It wasn't all that long ago that the Orange wine region was looking for a champion.
It was obvious, even as a young wine region, that Orange did a lot of varieties well - chardonnay, pinot noir, sauvignon blanc, shiraz and riesling - but which was going to emerge as the champion variety?
After all, all regions have champions - chardonnay and cabernet in Margaret River, shiraz and semillon in the Hunter, sparkling and pinot in Tasmania, and so on.
But Orange? Fast forward a decade or two and chardonnay is clearly the boss. And on the red side of things, pinot noir leads the way, although there is also some outstanding shiraz at lower altitude levels.
And if there's a "smokie" to keep an eye on, sparkling wine is starting to shine too.
Right now, with 40 cellar doors - the big five are probably Swinging Bridge, Ross Hill, Printhie, See Saw and Philip Shaw - it's clear the Orange region is flying as wine producers.
About half of those cellar doors are open seven days a week and feature names that are now increasingly familiar - Colmar, Angullong, Bloodwood, Mayfield, Patina and so on.
And no-one is more familiar with it than Tom Ward of Swinging Bridge who was named most successful exhibitor at the recent Orange Wine Show and is a former president of the Orange Regional Vignerons Association.
"We've come a long way in a relatively short space of time," he says, referring to the fact it was the late 1980s before the modern wine industry really kicked off there.
"About five years ago we had a meeting of wine producers and we decided to concentrate on high quality wines, marketed under the Orange region label.
"So, there is very little bulk wine from Orange. Most of our wines start at $25 and go up to over $50."
The region's topography is interesting with grapes growing from 600m altitude to 1150m, which might help explain the number of varieties it does well.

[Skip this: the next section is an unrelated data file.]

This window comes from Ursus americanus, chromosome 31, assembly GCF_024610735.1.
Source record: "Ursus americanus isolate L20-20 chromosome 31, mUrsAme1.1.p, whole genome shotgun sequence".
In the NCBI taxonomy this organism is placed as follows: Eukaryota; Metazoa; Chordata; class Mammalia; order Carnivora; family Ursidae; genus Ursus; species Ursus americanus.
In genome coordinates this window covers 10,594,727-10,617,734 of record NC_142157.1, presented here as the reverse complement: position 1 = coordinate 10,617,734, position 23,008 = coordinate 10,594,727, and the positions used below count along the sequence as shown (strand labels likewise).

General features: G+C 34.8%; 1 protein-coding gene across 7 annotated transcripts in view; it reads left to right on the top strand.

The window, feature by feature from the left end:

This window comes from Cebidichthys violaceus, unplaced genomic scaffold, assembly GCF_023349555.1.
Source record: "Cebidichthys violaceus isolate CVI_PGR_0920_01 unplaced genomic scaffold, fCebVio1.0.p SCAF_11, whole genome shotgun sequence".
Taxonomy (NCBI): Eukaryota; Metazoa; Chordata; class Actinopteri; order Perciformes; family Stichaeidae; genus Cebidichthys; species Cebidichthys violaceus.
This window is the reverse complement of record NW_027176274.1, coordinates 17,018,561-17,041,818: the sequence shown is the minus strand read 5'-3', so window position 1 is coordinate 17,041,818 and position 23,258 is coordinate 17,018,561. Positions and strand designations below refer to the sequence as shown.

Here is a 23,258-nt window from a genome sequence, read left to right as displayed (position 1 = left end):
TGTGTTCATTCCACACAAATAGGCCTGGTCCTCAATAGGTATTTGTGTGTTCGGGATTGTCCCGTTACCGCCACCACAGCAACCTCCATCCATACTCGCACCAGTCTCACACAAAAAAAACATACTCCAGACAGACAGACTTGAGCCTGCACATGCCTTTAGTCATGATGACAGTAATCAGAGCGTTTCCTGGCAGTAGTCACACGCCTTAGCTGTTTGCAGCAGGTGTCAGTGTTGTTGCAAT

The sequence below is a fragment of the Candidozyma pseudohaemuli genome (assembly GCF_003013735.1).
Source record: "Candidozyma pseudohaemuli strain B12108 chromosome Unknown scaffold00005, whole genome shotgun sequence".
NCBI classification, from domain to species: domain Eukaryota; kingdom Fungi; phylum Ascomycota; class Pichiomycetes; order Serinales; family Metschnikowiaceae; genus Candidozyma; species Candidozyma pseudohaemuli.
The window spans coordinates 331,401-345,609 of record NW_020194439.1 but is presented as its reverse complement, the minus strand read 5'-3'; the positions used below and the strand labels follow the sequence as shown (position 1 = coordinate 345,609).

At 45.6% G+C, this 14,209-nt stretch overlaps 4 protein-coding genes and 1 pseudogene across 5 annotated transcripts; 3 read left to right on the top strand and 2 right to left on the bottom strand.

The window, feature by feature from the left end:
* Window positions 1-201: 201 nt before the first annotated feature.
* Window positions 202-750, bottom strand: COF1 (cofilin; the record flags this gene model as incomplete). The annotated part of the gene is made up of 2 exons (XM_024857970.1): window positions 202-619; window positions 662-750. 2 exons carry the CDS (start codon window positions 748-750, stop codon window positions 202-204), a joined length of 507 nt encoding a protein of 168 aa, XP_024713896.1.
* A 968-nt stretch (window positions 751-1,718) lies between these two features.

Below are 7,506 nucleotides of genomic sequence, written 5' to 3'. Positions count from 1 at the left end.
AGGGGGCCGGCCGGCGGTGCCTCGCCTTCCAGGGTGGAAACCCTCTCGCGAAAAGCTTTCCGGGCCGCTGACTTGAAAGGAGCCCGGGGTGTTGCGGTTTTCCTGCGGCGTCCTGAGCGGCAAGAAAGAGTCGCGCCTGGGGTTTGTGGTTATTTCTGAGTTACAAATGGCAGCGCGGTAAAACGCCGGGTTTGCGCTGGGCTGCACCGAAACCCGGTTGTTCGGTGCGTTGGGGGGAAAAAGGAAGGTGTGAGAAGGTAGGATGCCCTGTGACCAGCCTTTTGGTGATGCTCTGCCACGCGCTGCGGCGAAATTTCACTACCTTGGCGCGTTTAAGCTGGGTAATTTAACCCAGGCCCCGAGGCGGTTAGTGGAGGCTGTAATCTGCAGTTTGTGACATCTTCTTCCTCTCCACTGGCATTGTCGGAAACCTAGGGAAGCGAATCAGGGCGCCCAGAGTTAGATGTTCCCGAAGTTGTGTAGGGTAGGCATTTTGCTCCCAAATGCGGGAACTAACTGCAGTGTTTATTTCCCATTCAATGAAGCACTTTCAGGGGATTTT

"Broadly speaking the chardonnay fits into two categories," Ward says.
"Those at 600m to 800m, what we call Lower Orange, tend to be textural with melon flavours.
"Those at 800m and above are more green apple and grapefruit flavours, with a distinct acid line and drive."
Chairman of judges at the recent Orange Wine Show, Adam Walls, described it as "an exciting time" for the region in his wrap-up.
"Orange is often spoken about as a region with potential, but from the results it's evident that Orange has moved past that now and has come of age," he said. "It's exciting to bear witness to a region showing the rest of NSW and Australia what it's capable of."
For the drinker, their wines are certainly worth seeking out.
Stockman's Ridge Outlaw Chardonnay, 2017
This is six years old, almost seven, and it's as fresh as a daisy. It's delightful drinking, in fact. The vineyard is 800 metres above sea level, so this is unmistakably cool-climate chardonnay. Mid-lemon in colour, it has green apple on the nose, while the palate shows stonefruit flavours, as well as citrus and grapefruit, and just a hint of struck match. This is ageing gracefully and still has years ahead of it.
Angullong Fossil Hill Sangiovese, 2022
Angullong, while strong with the traditional varieties, has been a major player in the alternative Mediterranean varieties. One of those is sangiovese where they have some of the oldest vines in NSW. This is medium weight and has that sour cherry element so typical of sangiovese, supported by some plummy richness mid palate. The finish has a herbal, savoury edge with the oak barely noticeable. A good food wine.
Mayfield 'William' Pinot Noir, 2022
This is part of Mayfield's new premier range. It's a lighter style of pinot, ruby red in colour and full of red fruits that dance on the tongue. Cherries and raspberries tend to hold sway with hints of mushroom, and there's a stalkiness there that's both textural and adds another level of flavour complexity. The finish is lingering - it's quite persistent, in fact - and the bright acidity carries a tangy savouriness.